Seems technology has evolved in a matter of days to out-smart legislation.

In other Swedish events, the Courts held the founders and investor of the PirateBay to be guilty of copyright breaches. Does this mean its game over for the PirateBay in Sweden? Time will tell  as the decision has been appealed by the defendants – the final verdict may take many more months. One possible repercussion of the decision is that users may go on a downloading binge over the site before the before the PirateBay site gets pulled down (as seen in the month prior to the closure of the Napster service).

On a global scale, with so many torrent sites to choose from, the criminalisation of filesharing in one country cannot be the best way to deal with music piracy. And what happens when the Music Industry’s Arch Enemy 1.0 evolves into Arch Enemy 2.0 ? (think Darknets and the like). The stupid cycle is set to continue.

Arch Enemy 2.0

Far from letting the IPRED legislation dampen its spirits, the PirateBay has developed a new revenue stream that suckles from its new foe.

http://www.ananova.com/images/web/256902.jpg

To access the VPNs provided by the PirateBay’s IPREDATOR software, customers must pay a subscription fee. As copycat legislation may soon pop up all over the globe, it could be said that thousands and thousands (if not millions) of file sharers may sign up to IPREDATOR and similar technologies to circumvent such legislation.

IPRED vs The PirateBay – Who won?

Oddly enough, I see ThePirateBay and p2p software developers as the winners here. The introduction of IPREDATOR (Arch Enemy 2.0) has lead to the development of new revenue streams for the p2p industry. No longer do companies need to rely on cheap pr0n advertising as their primary source of revenue – the subscription fees payable on using its VPN software may turn out to be  significant cash cows for the industry. From current reports, the popularity of IPREDATOR is astounding. There’s a lot of demand and (therefore) money here and it seems The PirateBay is the only party able to see and exploit its potential.

The idea of subscription based business models for music distribution is not new – see Gerd Leonhard’s articles for further divinations on this. I am an advocate of this model simply because of the existence of the Stupid Cycle. I consider the huge popularity of IPREDATOR to be a significant indicator of what the market demands – subscription based services that provide subscribers access all the mp3s they require. By focusing on criminalising p2p, instead of leveraging from its popularity, the Music Industry is missing out on a substantial subscription based music market. If the industry starts turning its back on its IPRED policy and move towards the way of the IPREDATOR, who knows, they may find a vast revenue pool from which to scull from.

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Why I Blog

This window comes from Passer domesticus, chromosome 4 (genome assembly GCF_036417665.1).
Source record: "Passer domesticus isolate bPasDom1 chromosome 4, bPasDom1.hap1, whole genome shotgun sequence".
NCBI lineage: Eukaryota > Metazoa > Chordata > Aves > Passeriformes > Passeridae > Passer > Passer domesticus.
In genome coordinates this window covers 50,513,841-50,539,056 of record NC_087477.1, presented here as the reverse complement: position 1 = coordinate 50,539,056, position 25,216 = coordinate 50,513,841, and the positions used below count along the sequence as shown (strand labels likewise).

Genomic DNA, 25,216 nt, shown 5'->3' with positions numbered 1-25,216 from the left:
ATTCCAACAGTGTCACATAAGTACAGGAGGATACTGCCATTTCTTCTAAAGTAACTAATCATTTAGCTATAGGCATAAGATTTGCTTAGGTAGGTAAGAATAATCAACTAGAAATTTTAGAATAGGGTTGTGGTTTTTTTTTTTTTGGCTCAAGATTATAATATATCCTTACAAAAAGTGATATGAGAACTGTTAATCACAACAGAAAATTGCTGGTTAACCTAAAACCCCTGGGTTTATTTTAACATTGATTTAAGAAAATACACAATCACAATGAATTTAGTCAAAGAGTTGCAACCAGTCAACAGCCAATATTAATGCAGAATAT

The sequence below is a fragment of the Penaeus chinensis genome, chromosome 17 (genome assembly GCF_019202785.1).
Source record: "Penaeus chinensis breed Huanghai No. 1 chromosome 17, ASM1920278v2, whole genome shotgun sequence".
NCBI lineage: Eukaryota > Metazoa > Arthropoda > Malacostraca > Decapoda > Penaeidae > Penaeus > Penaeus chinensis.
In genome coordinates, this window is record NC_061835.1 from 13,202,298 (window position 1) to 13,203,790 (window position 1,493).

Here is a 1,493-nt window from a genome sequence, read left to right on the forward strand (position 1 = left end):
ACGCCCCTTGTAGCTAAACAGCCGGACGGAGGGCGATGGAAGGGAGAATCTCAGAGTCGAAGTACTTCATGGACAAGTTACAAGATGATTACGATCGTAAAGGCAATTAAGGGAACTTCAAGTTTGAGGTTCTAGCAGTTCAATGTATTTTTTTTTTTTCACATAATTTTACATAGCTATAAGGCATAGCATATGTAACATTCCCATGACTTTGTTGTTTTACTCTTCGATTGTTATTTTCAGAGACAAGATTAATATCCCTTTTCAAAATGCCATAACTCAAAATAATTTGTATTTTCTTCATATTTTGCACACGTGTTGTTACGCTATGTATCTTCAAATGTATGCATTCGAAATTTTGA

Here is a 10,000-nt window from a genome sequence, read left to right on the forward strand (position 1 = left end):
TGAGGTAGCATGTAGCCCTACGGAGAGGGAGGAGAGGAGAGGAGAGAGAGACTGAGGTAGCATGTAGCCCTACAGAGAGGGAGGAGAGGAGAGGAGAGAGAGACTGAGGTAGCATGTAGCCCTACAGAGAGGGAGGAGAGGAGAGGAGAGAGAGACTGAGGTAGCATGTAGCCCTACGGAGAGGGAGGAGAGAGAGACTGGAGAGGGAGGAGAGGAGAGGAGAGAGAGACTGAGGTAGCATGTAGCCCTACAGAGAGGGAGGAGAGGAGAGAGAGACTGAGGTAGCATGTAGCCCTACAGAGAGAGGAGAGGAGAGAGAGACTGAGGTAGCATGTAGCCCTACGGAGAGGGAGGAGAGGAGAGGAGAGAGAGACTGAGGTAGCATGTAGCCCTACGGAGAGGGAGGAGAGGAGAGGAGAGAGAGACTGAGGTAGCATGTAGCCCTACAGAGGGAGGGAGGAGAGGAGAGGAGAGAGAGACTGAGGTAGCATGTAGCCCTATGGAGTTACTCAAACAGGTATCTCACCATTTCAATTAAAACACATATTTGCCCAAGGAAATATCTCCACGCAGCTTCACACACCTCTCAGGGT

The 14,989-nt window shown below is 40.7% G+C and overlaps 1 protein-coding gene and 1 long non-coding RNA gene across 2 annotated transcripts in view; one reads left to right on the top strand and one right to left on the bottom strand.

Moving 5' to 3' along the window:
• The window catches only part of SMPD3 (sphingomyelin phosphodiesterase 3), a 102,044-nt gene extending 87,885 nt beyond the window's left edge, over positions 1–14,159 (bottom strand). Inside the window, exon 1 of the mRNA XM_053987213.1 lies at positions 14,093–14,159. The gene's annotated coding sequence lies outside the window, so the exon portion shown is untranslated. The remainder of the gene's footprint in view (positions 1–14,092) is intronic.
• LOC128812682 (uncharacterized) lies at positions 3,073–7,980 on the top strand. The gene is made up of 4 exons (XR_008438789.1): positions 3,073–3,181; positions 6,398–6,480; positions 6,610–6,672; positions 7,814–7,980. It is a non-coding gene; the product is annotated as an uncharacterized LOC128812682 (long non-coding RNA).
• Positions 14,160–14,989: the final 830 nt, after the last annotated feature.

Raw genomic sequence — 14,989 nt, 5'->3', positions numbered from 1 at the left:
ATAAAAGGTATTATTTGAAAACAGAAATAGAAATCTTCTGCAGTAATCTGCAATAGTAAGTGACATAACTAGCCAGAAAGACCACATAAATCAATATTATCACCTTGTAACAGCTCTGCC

April 17, 2009

I recently had an interview with one of the Australian record labels. During the interview, I was asked, as per protocol, to name a couple of bad things about my previous employment in a law firm.

“Incongruous passions”, I answered.

I immediatley recognised the expression on my interviewer’s face that follwed my two word answer – the same look that my ‘brothers’ gave me when I rocked up to my CD launch in a suit and tie, fresh from writing some urgent legal advice for some client – Complete Wanker.

To soothe my image, I explained myself a little further.

is there any soul out there

What I didnt like at my previous employer was not the work, structure or managerial style. It was that no one thought like me, talked like me or enjoyed my pursuits. Dont get me wrong, my work mates and I had many a night getting plastered and talking random shit. Always great fun. But in the end, they didnt share my passsion, or lacked passion, themselves.

My interviewer lent forward toward me in her chair. “Passion?”, she asked.

Who I am, what I believe, the future, the past all revolve around one thing – music. I much prefer to describe myself as a heavy metal/flamenco guitarist than an IP/IT lawyer despite what my business card advertises.

heavy-metal-poster1

Today, the who I am, what I believe, the future, the past is dramatically changing. Why? Technology. Music is now at the mercy of the transistor. So, to understand myself, I must now understand the transistor’s affect on my incongruent passion.

monk

There is something inside me that seeks to find out where music is going with technology (or is it the other way around?). Doesnt matter whether it relates to music performance, production, promotion or how technology keeps sending shockwaves through the music industry – I’ve got to understand it.

There is much to be gained from understanding the relationship between music, technology and its digital world. So, that is why this blog exists – to hopefully increase our understanding of this digital relationship and its impact upon us all.

I hope you will enjoy this journey with me.

Metal up your ass.

Ishan

e: ishan82 at gmail . com

t: @ishy_pop

eddie_satan